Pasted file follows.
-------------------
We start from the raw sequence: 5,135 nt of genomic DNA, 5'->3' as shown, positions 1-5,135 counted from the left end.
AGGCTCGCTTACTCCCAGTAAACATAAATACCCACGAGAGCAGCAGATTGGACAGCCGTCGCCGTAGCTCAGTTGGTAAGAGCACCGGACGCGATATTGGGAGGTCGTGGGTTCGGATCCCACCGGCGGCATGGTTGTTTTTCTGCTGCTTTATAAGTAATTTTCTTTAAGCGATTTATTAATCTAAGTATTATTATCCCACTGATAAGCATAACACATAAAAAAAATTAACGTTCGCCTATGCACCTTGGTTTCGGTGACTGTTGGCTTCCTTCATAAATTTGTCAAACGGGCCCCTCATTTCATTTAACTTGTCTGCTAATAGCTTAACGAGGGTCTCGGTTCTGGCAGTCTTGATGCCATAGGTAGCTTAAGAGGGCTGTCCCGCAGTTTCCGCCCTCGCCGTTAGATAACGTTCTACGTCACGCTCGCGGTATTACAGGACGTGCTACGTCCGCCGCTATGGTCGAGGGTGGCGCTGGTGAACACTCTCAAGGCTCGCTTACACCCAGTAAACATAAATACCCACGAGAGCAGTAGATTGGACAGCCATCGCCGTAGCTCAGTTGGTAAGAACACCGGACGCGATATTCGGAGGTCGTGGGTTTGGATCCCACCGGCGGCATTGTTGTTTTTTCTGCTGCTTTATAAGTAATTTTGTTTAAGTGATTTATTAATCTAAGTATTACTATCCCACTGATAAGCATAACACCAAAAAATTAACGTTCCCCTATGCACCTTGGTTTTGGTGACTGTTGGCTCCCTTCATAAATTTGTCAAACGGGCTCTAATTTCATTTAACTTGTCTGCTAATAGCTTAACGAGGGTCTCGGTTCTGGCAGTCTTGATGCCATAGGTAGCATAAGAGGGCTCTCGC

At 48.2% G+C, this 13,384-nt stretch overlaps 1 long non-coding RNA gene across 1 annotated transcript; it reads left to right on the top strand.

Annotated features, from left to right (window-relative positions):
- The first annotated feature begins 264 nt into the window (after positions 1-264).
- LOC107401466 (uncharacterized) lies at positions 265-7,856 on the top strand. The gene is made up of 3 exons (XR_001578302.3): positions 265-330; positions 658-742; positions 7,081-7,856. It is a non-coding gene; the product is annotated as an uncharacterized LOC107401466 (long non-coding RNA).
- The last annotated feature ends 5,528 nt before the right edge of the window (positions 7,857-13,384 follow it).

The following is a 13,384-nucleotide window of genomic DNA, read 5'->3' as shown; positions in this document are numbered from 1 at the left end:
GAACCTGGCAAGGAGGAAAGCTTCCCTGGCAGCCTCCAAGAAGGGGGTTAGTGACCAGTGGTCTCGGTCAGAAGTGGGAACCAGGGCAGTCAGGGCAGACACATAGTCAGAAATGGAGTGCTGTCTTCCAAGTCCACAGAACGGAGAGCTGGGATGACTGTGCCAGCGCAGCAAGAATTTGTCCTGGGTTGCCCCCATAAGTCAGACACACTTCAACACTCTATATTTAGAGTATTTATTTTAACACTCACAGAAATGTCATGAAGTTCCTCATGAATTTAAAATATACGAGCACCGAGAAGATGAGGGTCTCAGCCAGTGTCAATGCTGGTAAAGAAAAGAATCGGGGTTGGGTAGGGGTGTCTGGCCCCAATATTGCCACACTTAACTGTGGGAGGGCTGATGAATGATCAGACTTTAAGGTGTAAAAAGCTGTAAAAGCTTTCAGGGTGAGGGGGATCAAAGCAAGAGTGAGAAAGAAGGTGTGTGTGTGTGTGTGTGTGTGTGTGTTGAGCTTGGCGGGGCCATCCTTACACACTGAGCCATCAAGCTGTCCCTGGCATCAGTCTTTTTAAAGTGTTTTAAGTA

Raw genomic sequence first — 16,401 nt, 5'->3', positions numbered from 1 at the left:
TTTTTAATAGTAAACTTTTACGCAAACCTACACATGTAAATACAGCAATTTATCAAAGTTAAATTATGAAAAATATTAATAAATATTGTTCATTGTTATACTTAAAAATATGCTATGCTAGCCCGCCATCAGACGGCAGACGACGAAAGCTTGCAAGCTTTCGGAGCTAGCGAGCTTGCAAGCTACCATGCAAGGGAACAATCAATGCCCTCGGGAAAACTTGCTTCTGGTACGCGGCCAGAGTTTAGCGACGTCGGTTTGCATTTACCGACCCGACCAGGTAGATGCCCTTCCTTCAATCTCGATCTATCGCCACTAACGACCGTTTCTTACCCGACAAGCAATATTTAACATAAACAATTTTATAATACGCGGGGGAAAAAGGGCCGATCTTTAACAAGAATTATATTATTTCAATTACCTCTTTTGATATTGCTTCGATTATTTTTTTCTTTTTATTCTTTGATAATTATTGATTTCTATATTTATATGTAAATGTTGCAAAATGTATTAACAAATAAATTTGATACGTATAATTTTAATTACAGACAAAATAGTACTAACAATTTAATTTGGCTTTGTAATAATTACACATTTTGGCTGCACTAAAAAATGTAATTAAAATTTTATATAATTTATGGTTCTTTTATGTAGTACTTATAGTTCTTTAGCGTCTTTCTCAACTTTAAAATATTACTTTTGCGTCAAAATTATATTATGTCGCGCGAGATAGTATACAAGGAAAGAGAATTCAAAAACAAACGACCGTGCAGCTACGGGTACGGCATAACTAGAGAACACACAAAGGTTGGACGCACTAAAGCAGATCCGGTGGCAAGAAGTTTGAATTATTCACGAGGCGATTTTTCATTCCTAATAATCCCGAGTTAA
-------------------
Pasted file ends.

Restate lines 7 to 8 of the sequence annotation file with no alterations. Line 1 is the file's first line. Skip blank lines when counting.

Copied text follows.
- The last annotated feature ends 5,528 nt before the right edge of the window (positions 7,857-13,384 follow it).

The following is a 13,384-nucleotide window of genomic DNA, read 5'->3' as shown; positions in this document are numbered from 1 at the left end: